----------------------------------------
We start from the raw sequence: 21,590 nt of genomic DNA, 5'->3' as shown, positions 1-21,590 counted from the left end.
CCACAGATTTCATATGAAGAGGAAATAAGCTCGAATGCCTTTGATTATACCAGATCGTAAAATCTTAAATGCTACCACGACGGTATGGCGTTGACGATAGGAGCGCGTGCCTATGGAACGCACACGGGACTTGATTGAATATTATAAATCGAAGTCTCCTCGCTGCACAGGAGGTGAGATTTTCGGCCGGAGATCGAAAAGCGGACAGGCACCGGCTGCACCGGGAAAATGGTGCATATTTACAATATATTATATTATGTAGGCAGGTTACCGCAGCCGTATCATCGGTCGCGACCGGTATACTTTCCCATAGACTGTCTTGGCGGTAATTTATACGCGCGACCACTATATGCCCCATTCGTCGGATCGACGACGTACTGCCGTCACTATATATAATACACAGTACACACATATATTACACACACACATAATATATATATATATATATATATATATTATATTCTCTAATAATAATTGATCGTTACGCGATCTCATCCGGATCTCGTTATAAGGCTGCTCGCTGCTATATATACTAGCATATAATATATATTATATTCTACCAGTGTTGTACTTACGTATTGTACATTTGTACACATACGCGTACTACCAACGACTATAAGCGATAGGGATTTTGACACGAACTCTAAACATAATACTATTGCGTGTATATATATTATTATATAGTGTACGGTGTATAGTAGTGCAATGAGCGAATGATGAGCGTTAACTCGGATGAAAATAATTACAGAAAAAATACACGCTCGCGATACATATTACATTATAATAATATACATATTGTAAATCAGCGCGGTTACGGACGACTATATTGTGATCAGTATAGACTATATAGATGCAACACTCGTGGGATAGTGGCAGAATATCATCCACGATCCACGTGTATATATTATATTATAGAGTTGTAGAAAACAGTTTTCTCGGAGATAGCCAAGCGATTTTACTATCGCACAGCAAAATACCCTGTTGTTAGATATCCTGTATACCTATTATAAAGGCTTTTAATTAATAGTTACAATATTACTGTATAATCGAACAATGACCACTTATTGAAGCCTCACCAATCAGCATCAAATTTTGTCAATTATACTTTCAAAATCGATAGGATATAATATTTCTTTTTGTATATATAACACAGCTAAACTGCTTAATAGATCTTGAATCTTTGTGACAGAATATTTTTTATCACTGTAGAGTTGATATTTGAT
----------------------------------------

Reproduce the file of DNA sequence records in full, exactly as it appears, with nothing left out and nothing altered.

We start from the raw sequence: 21,590 nt of genomic DNA, 5'->3' as shown, positions 1-21,590 counted from the left end.
CCACAGATTTCATATGAAGAGGAAATAAGCTCGAATGCCTTTGATTATACCAGATCGTAAAATCTTAAATGCTACCACGACGGTATGGCGTTGACGATAGGAGCGCGTGCCTATGGAACGCACACGGGACTTGATTGAATATTATAAATCGAAGTCTCCTCGCTGCACAGGAGGTGAGATTTTCGGCCGGAGATCGAAAAGCGGACAGGCACCGGCTGCACCGGGAAAATGGTGCATATTTACAATATATTATATTATGTAGGCAGGTTACCGCAGCCGTATCATCGGTCGCGACCGGTATACTTTCCCATAGACTGTCTTGGCGGTAATTTATACGCGCGACCACTATATGCCCCATTCGTCGGATCGACGACGTACTGCCGTCACTATATATAATACACAGTACACACATATATTACACACACACATAATATATATATATATATATATATATATTATATTCTCTAATAATAATTGATCGTTACGCGATCTCATCCGGATCTCGTTATAAGGCTGCTCGCTGCTATATATACTAGCATATAATATATATTATATTCTACCAGTGTTGTACTTACGTATTGTACATTTGTACACATACGCGTACTACCAACGACTATAAGCGATAGGGATTTTGACACGAACTCTAAACATAATACTATTGCGTGTATATATATTATTATATAGTGTACGGTGTATAGTAGTGCAATGAGCGAATGATGAGCGTTAACTCGGATGAAAATAATTACAGAAAAAATACACGCTCGCGATACATATTACATTATAATAATATACATATTGTAAATCAGCGCGGTTACGGACGACTATATTGTGATCAGTATAGACTATATAGATGCAACACTCGTGGGATAGTGGCAGAATATCATCCACGATCCACGTGTATATATTATATTATAGAGTTGTAGAAAACAGTTTTCTCGGAGATAGCCAAGCGATTTTACTATCGCACAGCAAAATACCCTGTTGTTAGATATCCTGTATACCTATTATAAAGGCTTTTAATTAATAGTTACAATATTACTGTATAATCGAACAATGACCACTTATTGAAGCCTCACCAATCAGCATCAAATTTTGTCAATTATACTTTCAAAATCGATAGGATATAATATTTCTTTTTGTATATATAACACAGCTAAACTGCTTAATAGATCTTGAATCTTTGTGACAGAATATTTTTTATCACTGTAGAGTTGATATTTGAT